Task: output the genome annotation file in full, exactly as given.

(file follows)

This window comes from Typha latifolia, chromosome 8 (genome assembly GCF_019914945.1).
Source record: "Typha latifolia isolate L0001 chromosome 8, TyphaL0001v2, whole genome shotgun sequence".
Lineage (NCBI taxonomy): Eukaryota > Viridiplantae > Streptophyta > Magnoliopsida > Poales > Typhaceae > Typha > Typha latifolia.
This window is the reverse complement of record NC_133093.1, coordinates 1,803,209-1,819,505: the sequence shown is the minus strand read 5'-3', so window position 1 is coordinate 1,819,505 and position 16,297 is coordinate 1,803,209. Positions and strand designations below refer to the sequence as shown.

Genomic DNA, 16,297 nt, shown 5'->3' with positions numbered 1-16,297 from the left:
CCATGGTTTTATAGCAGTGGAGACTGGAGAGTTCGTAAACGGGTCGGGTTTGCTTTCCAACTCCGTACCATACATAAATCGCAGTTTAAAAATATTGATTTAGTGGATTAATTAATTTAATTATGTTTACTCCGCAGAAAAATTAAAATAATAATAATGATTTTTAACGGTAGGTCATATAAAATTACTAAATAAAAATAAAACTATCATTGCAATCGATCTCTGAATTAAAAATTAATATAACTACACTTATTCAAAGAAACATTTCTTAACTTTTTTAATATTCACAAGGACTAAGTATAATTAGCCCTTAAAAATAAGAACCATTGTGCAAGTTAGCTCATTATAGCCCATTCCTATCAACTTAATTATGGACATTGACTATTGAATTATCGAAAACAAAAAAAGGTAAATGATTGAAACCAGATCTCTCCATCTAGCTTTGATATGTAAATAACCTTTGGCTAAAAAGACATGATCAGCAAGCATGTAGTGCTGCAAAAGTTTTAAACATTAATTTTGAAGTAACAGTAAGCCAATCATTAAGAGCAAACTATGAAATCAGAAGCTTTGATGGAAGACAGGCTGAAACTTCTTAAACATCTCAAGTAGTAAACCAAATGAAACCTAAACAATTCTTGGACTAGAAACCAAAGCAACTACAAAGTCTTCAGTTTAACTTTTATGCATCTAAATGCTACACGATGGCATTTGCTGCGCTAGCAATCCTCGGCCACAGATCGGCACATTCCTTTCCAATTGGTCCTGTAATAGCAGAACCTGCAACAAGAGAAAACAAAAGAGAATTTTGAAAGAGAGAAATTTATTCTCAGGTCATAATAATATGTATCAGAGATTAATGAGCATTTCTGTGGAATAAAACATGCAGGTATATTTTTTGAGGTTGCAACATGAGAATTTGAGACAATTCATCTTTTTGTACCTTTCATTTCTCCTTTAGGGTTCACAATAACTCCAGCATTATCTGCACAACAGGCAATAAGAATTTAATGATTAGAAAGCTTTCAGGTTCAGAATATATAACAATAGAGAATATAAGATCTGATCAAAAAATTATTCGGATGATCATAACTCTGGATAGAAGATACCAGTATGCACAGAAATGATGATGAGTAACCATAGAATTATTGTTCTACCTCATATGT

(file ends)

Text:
This window comes from Typha latifolia, chromosome 8 (genome assembly GCF_019914945.1).
Source record: "Typha latifolia isolate L0001 chromosome 8, TyphaL0001v2, whole genome shotgun sequence".
Lineage (NCBI taxonomy): Eukaryota > Viridiplantae > Streptophyta > Magnoliopsida > Poales > Typhaceae > Typha > Typha latifolia.
This window is the reverse complement of record NC_133093.1, coordinates 1,803,209-1,819,505: the sequence shown is the minus strand read 5'-3', so window position 1 is coordinate 1,819,505 and position 16,297 is coordinate 1,803,209. Positions and strand designations below refer to the sequence as shown.

Genomic DNA, 16,297 nt, shown 5'->3' with positions numbered 1-16,297 from the left:
CCATGGTTTTATAGCAGTGGAGACTGGAGAGTTCGTAAACGGGTCGGGTTTGCTTTCCAACTCCGTACCATACATAAATCGCAGTTTAAAAATATTGATTTAGTGGATTAATTAATTTAATTATGTTTACTCCGCAGAAAAATTAAAATAATAATAATGATTTTTAACGGTAGGTCATATAAAATTACTAAATAAAAATAAAACTATCATTGCAATCGATCTCTGAATTAAAAATTAATATAACTACACTTATTCAAAGAAACATTTCTTAACTTTTTTAATATTCACAAGGACTAAGTATAATTAGCCCTTAAAAATAAGAACCATTGTGCAAGTTAGCTCATTATAGCCCATTCCTATCAACTTAATTATGGACATTGACTATTGAATTATCGAAAACAAAAAAAGGTAAATGATTGAAACCAGATCTCTCCATCTAGCTTTGATATGTAAATAACCTTTGGCTAAAAAGACATGATCAGCAAGCATGTAGTGCTGCAAAAGTTTTAAACATTAATTTTGAAGTAACAGTAAGCCAATCATTAAGAGCAAACTATGAAATCAGAAGCTTTGATGGAAGACAGGCTGAAACTTCTTAAACATCTCAAGTAGTAAACCAAATGAAACCTAAACAATTCTTGGACTAGAAACCAAAGCAACTACAAAGTCTTCAGTTTAACTTTTATGCATCTAAATGCTACACGATGGCATTTGCTGCGCTAGCAATCCTCGGCCACAGATCGGCACATTCCTTTCCAATTGGTCCTGTAATAGCAGAACCTGCAACAAGAGAAAACAAAAGAGAATTTTGAAAGAGAGAAATTTATTCTCAGGTCATAATAATATGTATCAGAGATTAATGAGCATTTCTGTGGAATAAAACATGCAGGTATATTTTTTGAGGTTGCAACATGAGAATTTGAGACAATTCATCTTTTTGTACCTTTCATTTCTCCTTTAGGGTTCACAATAACTCCAGCATTATCTGCACAACAGGCAATAAGAATTTAATGATTAGAAAGCTTTCAGGTTCAGAATATATAACAATAGAGAATATAAGATCTGATCAAAAAATTATTCGGATGATCATAACTCTGGATAGAAGATACCAGTATGCACAGAAATGATGATGAGTAACCATAGAATTATTGTTCTACCTCATATGT